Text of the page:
The effect of work environment and heavy smoking on the social inequalities in smoking cessation

Public Health. 2003 Nov;117(6):383-8. doi: 10.1016/S0033-3506(03)00103-3.


Objectives: To investigate social differences with regard to smoking cessation in Denmark.

Methods: Social differences in smoking cessation were estimated from 3606 smokers from the Danish National Work Environment Cohort Study in 1990, 1995 and 2000. The differences were investigated using heavy smoking and four work environment factors as explanatory variables.

Results: The odds ratio for cessation was more than twice as high in social class I compared with social class V. When heavy smoking was controlled, this explained 28% of social differences, the work-environment factors alone explained 36% of social differences, and together the factors explained 55% of social differences.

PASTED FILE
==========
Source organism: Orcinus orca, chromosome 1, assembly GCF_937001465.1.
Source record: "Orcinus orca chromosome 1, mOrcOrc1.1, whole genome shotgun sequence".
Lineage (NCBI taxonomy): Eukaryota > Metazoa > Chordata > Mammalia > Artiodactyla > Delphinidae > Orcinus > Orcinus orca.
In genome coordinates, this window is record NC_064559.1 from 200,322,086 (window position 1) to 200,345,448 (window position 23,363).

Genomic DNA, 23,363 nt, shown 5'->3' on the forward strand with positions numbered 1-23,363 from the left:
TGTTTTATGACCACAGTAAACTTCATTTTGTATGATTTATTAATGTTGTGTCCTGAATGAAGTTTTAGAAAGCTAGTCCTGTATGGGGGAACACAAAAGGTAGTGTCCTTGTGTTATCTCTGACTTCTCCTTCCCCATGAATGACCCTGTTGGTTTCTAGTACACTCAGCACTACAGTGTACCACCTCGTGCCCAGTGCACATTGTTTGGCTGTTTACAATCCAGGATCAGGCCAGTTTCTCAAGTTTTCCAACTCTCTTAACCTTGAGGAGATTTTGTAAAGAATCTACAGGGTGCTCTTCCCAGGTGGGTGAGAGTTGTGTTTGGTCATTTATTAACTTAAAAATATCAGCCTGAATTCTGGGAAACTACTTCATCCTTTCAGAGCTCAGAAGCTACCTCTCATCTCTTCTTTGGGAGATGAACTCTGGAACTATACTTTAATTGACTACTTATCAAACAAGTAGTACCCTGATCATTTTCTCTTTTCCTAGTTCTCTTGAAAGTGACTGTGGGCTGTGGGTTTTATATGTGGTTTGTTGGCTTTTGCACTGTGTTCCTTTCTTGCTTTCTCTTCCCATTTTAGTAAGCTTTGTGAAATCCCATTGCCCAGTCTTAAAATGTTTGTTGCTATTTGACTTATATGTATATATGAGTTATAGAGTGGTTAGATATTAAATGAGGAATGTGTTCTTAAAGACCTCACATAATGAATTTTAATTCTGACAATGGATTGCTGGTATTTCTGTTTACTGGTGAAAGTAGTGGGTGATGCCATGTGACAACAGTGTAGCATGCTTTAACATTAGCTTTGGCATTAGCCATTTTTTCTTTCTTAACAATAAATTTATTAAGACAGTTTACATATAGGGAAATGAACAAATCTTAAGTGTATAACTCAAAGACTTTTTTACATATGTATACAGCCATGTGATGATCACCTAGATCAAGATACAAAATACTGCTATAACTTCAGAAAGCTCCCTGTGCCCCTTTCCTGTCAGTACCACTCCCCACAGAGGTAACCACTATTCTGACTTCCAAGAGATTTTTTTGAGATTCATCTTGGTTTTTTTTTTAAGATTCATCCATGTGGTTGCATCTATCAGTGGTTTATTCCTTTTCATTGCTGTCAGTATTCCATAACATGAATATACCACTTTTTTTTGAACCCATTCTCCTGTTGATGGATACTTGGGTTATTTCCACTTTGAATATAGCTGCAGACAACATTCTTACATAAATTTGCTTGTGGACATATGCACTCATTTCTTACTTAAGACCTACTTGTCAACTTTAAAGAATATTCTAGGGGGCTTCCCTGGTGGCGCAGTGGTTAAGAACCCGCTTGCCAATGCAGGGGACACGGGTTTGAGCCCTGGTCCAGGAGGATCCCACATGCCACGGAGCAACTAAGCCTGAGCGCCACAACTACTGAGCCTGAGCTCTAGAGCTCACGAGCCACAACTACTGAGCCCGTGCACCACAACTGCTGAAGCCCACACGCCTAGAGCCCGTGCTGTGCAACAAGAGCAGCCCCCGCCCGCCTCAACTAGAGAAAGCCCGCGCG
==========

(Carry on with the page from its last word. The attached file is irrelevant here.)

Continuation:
Conclusions: A large proportion of the social differences in smoking cessation could be explained by differences in work-environment exposures and smoking intensity.

Publication types

  • Research Support, Non-U.S. Gov't

MeSH terms

  • Adolescent
  • Adult
  • Cohort Studies
  • Denmark / epidemiology
  • Female
  • Humans
  • Male
  • Middle Aged
  • Occupational Health / statistics & numerical data*
  • Odds Ratio
  • Smoking / epidemiology*
  • Smoking Cessation / statistics & numerical data*
  • Social Class
  • Social Environment*
  • Social Justice*
  • Socioeconomic Factors
  • Workplace / classification*
  • Workplace / psychology